Butler is owed a minimal $2 million this season before becoming a restricted free agent next summer. The Bulls have until Halloween to offer Butler an extension. When assessing the recent free agent market, the Bulls would be wise to extend Butler as soon as possible.
Chandler Parsons and Gordon Hayward, two players with similar upside and age as Butler, each signed max contracts this summer. Hayward got four years, $63 million from the Jazz, while Parsons drew three years, $46 million from the Mavericks. Houston chose not to match Parsons’ contract, something I fear could happen to the Bulls with Butler (ala Omer Asik).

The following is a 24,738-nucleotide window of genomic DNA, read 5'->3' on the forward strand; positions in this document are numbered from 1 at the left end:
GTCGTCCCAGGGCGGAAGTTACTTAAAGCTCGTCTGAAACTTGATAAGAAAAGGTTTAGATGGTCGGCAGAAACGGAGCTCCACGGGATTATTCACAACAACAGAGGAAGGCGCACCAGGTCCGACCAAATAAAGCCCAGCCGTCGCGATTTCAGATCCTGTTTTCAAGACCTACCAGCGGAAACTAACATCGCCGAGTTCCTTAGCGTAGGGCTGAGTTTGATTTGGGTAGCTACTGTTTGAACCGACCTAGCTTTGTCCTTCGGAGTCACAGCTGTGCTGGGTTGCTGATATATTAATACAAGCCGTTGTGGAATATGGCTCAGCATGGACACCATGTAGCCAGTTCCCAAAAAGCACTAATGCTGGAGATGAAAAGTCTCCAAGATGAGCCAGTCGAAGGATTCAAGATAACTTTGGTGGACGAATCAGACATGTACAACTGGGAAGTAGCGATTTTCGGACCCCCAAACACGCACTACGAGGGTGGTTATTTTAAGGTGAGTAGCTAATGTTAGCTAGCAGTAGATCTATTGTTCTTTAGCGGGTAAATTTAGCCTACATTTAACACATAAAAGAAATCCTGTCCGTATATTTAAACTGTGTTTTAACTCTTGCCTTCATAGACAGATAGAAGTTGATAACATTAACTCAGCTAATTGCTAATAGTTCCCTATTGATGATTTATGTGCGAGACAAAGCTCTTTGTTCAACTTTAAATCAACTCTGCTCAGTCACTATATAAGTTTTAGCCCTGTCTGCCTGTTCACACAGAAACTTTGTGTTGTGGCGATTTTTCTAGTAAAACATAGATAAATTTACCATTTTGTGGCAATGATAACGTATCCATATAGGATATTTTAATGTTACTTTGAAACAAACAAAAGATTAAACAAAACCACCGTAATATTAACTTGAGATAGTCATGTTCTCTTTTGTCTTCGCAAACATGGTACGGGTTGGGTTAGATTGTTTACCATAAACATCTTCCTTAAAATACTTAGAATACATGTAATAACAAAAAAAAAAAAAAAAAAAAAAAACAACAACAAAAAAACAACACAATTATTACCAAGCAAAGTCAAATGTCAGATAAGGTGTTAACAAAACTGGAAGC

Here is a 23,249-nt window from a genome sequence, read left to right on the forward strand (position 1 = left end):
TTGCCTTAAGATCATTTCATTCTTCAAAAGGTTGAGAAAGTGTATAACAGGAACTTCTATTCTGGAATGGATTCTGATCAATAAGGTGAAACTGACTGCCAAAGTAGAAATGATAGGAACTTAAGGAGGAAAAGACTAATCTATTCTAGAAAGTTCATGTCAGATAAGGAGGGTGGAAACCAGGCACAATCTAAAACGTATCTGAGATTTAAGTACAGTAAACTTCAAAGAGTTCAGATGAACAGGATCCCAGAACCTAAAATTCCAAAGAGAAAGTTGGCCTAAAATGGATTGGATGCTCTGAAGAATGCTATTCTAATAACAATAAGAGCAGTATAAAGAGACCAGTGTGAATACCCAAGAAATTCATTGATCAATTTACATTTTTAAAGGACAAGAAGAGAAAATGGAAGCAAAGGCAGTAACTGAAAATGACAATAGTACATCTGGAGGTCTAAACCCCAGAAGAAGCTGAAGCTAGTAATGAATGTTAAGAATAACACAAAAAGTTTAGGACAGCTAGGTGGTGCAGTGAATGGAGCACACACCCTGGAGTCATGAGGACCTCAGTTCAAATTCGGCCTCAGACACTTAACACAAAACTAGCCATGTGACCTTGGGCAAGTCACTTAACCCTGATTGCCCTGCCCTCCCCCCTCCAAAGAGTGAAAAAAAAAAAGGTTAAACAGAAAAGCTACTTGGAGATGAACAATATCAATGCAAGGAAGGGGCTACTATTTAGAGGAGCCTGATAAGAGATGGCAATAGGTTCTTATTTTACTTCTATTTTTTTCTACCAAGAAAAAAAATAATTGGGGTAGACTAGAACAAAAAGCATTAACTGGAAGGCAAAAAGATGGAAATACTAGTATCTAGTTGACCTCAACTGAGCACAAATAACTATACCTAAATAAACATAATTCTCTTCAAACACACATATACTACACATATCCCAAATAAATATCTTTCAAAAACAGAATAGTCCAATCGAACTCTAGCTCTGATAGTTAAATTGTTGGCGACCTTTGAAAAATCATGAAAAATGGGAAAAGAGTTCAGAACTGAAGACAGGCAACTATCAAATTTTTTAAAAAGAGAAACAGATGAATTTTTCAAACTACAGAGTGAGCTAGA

Avery Bradley is a good precedent for what Butler should be offered by the Bulls. Bradley, like Butler, is a young player who struggles offensively but is a beast on the defensive end. Bradley signed a four year, $32 million deal with the Celtics this summer. I know that sounds a bit pricy, but $32 million sounds a hell of a lot better than $63 million. The Bulls need to cut out the competition and re-up Butler as soon as possible. At worst Butler is a perennial All-Defensive team performer, something he already accomplished last season.
Make sure to check out CCS tomorrow as I finally reveal the top three trade assets on the Bulls.